The Tenth Circuit affirms the defense verdict. Regarding the challenged testimony, the panel finds that it was properly admitted as lay testimony under Fed. R. Evid. 701. “Mr. Steele recounted factual details from his investigation at the accident scene—not conclusions based on specialized or technical knowledge . . . . Mr. McGinty’s identification of the accident site on the Aerial Photo stemmed from a combination of ‘personal knowledge’ acquired through firsthand perceptions and ‘a process of reasoning familiar in everyday life’—and, thus, was not the stuff of expert testimony.”

But even if deemed expert testimony, the evidence was still properly admitted. In “Mr. Vincent’s view, . . . the district court erred in permitting Mr. McGinty and Mr. Steele to use the Aerial Photo in their testimony because their disclosures failed to contemplate any such use . . . .  According to Mr. Vincent, Rule 26(a)(2)(C) required Ms. Nelson to ‘file a designation including . . . the assertion that Mr. McGinty was going to stand up and try to confirm’ Mr. Steele’s identification of the accident site on the Aerial Photo.”

The Tenth Circuit holds, though, that Rule 26(a)(2)(C) does not demand that level of precision in the pre-trial disclosure. “In offering Mr. Steele and Mr. McGinty as non-retained experts, Ms. Nelson was required only to put Mr. Vincent on notice as to the ‘subject matter on which [they were] expected to present evidence’ and to provide a ‘summary of the facts and opinions’ to which they would be expected to testify. Fed. R. Civ. P. 26(a)(2)(C). A ‘summary’ is customarily defined as ‘[a]n abridgment’ of a fuller accounting of material. Summary, BLACK’S LAW DICTIONARY (11th ed. 2019). Thus, a Rule 26(a)(2)(C) ‘disclosure is considerably less extensive than the report required by Rule 26(a)(2)(B).’ Fed. R. Civ. P. 26 advisory committee notes to 2010 amendment.”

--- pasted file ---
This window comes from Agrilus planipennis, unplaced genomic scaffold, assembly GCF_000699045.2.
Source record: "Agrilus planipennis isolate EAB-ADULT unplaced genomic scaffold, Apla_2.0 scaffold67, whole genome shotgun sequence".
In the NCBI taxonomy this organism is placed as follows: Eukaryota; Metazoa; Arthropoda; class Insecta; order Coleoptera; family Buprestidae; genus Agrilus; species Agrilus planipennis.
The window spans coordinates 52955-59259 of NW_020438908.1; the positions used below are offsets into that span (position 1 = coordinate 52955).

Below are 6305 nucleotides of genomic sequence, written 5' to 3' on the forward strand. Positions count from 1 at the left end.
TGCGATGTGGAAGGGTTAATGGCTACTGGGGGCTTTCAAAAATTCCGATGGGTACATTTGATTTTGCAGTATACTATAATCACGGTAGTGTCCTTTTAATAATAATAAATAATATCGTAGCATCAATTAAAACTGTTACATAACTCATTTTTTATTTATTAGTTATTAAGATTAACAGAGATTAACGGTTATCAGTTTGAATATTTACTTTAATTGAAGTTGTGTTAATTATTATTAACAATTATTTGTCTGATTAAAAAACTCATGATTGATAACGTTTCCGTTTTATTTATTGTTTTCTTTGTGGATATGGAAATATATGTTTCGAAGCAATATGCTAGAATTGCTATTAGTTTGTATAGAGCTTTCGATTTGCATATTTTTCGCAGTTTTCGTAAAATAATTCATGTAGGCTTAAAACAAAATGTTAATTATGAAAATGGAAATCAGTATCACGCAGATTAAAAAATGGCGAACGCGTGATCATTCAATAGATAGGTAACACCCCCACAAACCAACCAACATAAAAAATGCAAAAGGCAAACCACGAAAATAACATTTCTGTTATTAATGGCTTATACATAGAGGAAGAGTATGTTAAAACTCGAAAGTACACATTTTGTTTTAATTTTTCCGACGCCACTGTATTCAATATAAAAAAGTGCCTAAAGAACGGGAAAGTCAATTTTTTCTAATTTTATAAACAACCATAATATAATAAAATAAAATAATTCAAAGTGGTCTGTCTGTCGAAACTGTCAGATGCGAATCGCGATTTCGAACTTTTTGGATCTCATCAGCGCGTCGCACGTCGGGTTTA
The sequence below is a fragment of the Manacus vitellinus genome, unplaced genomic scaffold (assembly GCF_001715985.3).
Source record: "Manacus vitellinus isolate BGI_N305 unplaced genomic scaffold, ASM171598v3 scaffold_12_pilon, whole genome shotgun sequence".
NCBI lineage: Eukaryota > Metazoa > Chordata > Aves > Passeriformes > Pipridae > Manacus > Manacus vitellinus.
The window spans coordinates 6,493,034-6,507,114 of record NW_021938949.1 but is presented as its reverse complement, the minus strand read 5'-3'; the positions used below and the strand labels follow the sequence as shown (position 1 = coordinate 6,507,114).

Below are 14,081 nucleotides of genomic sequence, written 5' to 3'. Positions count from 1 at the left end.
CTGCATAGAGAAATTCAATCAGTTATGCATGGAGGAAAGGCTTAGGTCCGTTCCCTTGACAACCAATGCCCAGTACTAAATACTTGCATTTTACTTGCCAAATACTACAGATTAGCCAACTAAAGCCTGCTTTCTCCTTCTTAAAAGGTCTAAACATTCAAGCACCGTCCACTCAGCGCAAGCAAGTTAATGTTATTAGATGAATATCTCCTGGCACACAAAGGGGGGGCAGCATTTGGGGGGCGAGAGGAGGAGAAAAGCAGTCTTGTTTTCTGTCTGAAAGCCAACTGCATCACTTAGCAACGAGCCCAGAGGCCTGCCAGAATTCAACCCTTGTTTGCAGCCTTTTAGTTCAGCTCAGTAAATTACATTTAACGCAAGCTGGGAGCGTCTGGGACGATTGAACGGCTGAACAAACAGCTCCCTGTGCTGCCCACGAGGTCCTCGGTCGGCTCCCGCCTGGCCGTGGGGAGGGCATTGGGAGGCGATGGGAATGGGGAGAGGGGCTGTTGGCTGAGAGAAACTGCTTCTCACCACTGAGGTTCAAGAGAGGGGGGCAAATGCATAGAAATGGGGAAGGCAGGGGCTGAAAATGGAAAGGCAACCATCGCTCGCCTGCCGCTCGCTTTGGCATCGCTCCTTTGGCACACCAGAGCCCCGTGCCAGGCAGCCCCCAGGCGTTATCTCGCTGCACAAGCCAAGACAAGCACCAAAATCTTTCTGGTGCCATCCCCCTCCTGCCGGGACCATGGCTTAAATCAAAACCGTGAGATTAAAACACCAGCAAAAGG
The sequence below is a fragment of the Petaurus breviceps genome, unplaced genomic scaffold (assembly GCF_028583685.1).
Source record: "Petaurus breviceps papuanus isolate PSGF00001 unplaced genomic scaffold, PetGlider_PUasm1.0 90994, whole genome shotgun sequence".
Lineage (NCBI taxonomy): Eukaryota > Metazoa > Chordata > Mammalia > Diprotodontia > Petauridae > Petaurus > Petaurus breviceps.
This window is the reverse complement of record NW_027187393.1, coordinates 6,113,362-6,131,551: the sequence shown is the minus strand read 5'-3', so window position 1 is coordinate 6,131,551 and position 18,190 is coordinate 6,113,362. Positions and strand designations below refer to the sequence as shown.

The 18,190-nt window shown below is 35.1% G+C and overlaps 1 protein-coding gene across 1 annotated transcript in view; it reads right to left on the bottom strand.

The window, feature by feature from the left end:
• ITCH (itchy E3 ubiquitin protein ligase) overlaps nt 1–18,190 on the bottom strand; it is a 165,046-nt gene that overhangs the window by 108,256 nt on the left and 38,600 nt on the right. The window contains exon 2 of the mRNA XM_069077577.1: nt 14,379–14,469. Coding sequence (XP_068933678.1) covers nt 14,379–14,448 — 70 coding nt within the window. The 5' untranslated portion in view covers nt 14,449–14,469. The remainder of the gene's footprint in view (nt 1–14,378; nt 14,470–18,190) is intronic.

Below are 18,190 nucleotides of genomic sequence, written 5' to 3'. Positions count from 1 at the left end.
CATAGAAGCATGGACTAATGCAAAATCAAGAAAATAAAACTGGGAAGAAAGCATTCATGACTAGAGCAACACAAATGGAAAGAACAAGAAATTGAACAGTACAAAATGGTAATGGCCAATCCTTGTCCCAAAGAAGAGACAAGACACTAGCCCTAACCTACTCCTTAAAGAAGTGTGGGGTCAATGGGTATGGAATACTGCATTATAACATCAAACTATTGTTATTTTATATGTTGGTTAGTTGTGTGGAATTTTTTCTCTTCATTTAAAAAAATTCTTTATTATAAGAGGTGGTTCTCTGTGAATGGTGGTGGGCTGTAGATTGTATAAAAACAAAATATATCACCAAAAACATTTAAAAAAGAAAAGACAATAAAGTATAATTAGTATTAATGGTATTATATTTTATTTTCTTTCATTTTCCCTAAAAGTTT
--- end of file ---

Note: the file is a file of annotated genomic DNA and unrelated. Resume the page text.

“And though only a few of our sister circuits appear to have encountered challenges akin to Mr. Vincent’s—in published and unpublished8 decisions—they seem largely to have faulted parties only when they have filed disclosures ‘so generic, unhelpful, and boilerplate [that] they could apply to . . . virtually any case.’ Torrez v. D. Las Vegas, Inc., 773 F. App’x 950, 951 (9th Cir. 2019) (unpublished) (omission in original) (quoting magistrate judge’s order) . . . .”

Thus, “Mr. McGinty’s designation stated, in relevant part, that he would ‘testify about his participation in the post-accident activities conducted by [Thunder Basin Coal]’ and “the operations of the haul trucks in the area where the subject accident occurred.’ . . . . Significantly, Mr. McGinty’s designation provided notice that he may ‘base any opinion on his education, experience and training, and rely on any relevant documents, articles, and exhibits to illustrate or support his testimony.’ . . . Mr. Steele’s designation similarly stated that he would testify as to Thunder Basin Coal’s ‘investigation into the accident” and “about his participation in the . . . investigation of [the accident].’ . . . Furthermore, his designation similarly advised that he may ‘rely on any relevant documents, articles, and exhibits to illustrate or support his testimony.’”

“In short, their trial testimony, in our view, was clearly in line with the summaries of their trial designations. Accordingly, we conclude that the district court did not abuse its discretion in permitting Mr. McGinty and Mr. Steele to use the Aerial Photo to support their testimony about the accident’s location.”